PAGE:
ART Availability and Fertility Desire: Evidence from a Population-Based Cohort in Rakai, Uganda from 2001-2011

Sanyukta Mathur, Columbia University
Xiaobo Zhong, Columbia University
Tom Lutalo, Rakai Health Sciences Program
Kristin Wunder, Columbia University
Ying Wei, Columbia University
Maria Wawer, Johns Hopkins University
John Santelli, Columbia University

Generalized HIV epidemics, high fertility, and low contraceptive use, are an important context to examine fertility desire. We assessed if ART rollout had an impact on the fertility desires of HIV-positive and HIV-negative women enrolled in a population-based cohort in Uganda. We used data from women ages 15-49 years from 2001-2011, resulting a total of 42,195 person-round observations. Fertility desires included currently wanting a first child or wanting another child. We used bivariate and multivariate longitudinal generalized linear mixed models to assess the effects of HIV status and treatment phases (pre and post ART). Fertility desires increased after ART became available in 2004 (OR 1.60, 95% CI: 1.50 – 1.72), adjusting for socio-demographic and HIV-related factors. Fertility desires rose significantly among both HIV-positive (OR: 1.39 [95% CI: 1.18-1.63]) and HIV-negative (OR: 1.60 [95% CI: 1.50-1.70]) women. HIV treatment availability may increase fertility desire among women.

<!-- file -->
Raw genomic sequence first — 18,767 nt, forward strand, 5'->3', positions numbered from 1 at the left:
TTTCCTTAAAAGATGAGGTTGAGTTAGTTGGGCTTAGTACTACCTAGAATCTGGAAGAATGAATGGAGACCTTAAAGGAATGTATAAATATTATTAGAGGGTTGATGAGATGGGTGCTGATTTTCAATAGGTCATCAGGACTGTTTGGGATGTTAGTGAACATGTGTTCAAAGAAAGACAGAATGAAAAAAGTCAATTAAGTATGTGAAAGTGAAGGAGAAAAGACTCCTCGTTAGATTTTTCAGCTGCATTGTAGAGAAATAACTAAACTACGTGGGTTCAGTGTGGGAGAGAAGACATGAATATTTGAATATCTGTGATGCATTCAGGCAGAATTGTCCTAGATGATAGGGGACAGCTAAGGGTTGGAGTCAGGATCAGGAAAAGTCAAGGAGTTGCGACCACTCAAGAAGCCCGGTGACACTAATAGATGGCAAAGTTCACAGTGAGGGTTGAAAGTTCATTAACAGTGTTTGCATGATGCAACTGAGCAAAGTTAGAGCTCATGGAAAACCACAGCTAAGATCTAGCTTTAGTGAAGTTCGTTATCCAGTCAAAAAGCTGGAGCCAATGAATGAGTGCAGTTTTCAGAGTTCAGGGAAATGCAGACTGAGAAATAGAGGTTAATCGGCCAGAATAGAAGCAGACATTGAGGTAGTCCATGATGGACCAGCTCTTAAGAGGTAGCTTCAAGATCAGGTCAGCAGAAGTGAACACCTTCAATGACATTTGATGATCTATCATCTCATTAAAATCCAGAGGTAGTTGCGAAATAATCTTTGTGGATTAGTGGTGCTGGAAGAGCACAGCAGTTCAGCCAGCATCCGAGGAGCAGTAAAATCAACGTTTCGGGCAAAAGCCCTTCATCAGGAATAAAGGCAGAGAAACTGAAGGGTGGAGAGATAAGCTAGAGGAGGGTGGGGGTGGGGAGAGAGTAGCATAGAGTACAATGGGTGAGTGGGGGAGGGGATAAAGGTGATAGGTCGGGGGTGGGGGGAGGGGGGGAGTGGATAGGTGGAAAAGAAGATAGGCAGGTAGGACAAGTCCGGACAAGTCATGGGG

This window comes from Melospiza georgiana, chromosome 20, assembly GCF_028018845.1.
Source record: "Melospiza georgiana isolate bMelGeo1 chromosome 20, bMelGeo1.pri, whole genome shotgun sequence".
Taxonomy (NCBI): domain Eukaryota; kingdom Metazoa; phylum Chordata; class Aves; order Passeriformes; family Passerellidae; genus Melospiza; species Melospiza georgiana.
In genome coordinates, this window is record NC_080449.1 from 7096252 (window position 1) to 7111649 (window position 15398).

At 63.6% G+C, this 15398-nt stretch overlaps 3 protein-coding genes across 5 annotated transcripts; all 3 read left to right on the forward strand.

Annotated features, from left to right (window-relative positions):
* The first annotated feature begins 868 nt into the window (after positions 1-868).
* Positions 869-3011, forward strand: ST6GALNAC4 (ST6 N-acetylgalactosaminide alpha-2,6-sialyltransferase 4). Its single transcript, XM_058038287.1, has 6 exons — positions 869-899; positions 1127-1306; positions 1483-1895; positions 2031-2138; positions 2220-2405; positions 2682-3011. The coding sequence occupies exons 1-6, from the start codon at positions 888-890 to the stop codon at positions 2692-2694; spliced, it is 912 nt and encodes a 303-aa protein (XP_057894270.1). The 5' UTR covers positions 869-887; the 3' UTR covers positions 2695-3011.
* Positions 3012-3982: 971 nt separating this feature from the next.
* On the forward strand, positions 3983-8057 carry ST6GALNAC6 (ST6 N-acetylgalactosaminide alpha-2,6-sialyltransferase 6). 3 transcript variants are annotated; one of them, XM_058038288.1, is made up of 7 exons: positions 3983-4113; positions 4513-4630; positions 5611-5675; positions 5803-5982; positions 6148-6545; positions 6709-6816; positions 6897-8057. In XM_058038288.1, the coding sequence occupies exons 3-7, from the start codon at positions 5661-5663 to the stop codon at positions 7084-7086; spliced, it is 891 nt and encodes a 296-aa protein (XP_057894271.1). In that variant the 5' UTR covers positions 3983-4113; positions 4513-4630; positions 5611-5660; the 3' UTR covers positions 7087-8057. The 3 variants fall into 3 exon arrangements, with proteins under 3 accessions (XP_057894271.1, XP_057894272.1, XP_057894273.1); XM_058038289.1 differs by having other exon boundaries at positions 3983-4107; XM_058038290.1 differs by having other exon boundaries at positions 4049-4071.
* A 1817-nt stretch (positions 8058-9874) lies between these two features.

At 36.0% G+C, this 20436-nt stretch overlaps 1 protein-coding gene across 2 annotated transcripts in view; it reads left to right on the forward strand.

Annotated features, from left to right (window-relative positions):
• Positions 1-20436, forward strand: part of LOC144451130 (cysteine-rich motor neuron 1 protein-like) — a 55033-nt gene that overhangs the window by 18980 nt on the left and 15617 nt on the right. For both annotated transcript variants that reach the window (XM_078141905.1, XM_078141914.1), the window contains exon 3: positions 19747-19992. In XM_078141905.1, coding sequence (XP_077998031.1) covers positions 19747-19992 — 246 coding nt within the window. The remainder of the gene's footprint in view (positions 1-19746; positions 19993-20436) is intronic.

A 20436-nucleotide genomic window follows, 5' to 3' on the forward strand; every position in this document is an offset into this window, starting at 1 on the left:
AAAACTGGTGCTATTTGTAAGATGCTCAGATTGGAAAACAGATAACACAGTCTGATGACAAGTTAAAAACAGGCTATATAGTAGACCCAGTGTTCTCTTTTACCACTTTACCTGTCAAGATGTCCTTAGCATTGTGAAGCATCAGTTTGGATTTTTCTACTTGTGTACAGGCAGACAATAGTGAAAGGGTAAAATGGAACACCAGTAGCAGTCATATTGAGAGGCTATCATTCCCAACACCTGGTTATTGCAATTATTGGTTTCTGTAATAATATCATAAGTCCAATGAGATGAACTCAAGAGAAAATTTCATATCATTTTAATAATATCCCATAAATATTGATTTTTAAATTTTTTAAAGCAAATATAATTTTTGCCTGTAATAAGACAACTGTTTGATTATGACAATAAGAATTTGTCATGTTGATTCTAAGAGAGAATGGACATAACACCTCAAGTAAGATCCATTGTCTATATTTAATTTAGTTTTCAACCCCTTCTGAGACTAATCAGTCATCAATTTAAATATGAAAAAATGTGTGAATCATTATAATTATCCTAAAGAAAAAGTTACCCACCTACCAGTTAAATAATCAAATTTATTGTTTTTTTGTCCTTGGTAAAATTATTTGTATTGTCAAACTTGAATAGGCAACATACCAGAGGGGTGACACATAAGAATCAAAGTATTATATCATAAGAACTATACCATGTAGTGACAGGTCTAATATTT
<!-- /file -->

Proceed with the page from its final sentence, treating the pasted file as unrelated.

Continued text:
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 Presented in Session P3. Fertility Intentions and Behaviors